Well okay, talk all you want about your dreams, ambitions and Egypt’s future. But when it comes to nagging reminders about what your spouse still has to do after a long day working for the man—take out the recycling, walk the dog, write a thank-you letter, defrost the chicken, fix the stereo—keep a lid on it. Economists talk about “information processing costs,” or the costs incurred from processing, absorbing and filtering information. When information processing costs get too high, we tend to become paralyzed. Like when we get to the kitchen-cabinet department at IKEA, and we’re so overwhelmed that we decide to skip the whole thing and just have a plate of meatballs at the café then head home for a nap.

Overloading your spouse with what you consider to be perfectly valid information is a bad idea. One thing at a time, friends, and the most important thing first. Same rule applies when you’re arguing. Stick to the point—he didn’t call to say he was running late—and don’t tick off the long list of sins he’s committed since last Tuesday.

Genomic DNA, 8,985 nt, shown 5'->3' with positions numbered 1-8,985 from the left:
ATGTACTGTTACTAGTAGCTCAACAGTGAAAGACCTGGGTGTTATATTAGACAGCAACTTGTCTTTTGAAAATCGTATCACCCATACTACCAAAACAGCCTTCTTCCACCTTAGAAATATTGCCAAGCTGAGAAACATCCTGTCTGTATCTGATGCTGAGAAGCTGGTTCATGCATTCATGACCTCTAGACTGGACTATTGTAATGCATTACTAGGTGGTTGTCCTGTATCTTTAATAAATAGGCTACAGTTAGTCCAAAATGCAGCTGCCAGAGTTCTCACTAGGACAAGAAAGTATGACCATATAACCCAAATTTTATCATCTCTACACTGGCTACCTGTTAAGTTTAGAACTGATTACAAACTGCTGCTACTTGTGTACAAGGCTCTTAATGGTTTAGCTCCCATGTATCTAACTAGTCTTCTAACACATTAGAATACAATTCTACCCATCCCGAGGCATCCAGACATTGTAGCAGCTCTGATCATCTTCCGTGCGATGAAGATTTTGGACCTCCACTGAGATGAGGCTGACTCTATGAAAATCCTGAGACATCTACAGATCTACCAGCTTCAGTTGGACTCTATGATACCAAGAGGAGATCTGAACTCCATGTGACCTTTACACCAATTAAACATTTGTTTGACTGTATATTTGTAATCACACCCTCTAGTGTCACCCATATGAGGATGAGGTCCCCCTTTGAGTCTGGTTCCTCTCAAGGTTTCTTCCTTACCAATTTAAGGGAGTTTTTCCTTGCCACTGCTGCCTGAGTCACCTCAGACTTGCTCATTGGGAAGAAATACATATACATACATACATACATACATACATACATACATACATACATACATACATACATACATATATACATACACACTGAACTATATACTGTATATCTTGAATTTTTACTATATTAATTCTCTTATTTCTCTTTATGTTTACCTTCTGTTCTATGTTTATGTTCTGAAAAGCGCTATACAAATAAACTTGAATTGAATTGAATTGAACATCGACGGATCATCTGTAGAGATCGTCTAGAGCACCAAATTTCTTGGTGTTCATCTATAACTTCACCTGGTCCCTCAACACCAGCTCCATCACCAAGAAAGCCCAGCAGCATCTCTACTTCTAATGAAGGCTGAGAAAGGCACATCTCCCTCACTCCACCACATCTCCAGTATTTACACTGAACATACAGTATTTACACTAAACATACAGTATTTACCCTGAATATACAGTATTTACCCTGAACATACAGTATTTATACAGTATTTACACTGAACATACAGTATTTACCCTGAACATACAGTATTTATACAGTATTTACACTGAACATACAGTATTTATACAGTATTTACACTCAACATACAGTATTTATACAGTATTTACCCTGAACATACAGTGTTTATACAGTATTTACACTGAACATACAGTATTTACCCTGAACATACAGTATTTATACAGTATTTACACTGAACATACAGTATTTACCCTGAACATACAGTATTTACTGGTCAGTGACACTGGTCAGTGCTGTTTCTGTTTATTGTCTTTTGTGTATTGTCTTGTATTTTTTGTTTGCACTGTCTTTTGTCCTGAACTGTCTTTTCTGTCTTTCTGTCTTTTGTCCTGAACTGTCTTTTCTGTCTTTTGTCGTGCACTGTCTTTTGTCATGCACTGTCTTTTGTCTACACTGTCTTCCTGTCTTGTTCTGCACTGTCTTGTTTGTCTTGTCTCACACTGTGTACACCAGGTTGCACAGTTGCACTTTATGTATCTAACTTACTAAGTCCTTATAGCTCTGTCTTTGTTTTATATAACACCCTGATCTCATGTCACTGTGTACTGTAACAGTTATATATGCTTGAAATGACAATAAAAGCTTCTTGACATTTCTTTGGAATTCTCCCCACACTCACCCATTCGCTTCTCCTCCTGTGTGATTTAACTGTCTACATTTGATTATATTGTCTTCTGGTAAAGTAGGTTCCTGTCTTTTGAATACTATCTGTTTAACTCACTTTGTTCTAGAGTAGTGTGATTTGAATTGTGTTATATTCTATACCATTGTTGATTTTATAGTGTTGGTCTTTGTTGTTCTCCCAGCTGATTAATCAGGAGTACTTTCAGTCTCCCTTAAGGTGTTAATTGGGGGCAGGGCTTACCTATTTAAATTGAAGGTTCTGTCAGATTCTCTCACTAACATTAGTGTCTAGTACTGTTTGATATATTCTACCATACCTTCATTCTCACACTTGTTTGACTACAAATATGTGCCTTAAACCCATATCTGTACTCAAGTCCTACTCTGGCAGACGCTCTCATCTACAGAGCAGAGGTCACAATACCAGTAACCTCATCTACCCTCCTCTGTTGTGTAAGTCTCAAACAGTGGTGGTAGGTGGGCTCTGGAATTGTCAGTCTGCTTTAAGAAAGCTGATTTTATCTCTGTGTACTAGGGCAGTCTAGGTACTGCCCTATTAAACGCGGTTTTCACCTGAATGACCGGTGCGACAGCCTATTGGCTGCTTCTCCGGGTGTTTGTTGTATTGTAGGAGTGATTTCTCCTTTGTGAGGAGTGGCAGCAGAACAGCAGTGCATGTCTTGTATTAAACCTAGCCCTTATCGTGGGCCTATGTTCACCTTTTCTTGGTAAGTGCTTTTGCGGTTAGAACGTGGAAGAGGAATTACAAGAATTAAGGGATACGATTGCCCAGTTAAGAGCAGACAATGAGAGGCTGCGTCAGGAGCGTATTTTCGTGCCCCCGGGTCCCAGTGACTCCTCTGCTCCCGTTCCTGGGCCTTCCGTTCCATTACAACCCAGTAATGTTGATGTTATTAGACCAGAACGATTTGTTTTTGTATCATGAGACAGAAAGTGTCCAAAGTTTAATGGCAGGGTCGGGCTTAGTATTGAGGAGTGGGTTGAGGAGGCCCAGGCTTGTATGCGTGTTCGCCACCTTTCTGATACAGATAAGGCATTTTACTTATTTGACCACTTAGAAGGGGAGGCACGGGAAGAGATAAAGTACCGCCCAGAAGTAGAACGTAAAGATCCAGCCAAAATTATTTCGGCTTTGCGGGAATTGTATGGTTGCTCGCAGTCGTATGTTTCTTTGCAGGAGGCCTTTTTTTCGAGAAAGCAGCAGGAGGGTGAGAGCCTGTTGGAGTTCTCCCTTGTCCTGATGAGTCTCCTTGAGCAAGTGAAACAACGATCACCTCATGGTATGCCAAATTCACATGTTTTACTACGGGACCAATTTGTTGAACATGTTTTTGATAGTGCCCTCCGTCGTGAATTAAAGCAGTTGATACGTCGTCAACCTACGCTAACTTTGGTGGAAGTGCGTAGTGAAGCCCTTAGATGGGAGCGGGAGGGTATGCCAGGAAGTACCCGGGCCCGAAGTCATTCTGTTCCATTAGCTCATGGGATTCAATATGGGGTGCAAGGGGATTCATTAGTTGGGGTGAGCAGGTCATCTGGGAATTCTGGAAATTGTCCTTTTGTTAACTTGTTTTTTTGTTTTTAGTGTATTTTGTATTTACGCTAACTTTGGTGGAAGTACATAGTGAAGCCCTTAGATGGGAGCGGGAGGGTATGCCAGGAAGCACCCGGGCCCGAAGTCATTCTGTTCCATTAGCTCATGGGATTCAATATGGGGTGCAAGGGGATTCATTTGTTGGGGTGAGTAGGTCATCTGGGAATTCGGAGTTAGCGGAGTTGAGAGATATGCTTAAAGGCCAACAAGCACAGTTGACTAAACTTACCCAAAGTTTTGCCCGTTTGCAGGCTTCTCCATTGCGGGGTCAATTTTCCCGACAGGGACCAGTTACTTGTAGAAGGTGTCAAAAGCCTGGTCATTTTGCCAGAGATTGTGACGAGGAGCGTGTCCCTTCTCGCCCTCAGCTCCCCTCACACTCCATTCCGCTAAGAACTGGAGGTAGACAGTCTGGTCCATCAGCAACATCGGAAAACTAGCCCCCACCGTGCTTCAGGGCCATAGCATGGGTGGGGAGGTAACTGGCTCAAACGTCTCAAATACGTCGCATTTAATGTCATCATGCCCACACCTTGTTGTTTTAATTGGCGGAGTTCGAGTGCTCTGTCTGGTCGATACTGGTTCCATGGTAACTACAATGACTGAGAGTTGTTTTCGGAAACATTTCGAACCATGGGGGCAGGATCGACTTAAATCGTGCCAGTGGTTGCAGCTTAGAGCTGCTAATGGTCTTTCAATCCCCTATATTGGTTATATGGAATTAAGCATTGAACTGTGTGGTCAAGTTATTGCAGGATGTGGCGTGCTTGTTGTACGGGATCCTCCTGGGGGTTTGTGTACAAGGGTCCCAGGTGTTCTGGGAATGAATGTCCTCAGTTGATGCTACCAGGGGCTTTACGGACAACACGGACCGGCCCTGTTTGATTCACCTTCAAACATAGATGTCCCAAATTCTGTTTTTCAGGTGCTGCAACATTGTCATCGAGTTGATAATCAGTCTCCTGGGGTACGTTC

2. Lose weight.

Married people exercise less than single people do. I know this because married couples have told me so—56% of people we surveyed said they gained weight after they got married. Everyone has their excuses: They’re too busy with their demanding jobs, too exhausted by their demanding children, too lazy to get off their demanding couches. But the real reason is moral hazard, or the tendency to take more risks and behave more irresponsibly when there are no consequences. Moral hazard is one reason the country’s biggest financial firms bet the house on subprime mortgages—they knew if worse came to worst, Uncle Sam would be there to bail them out.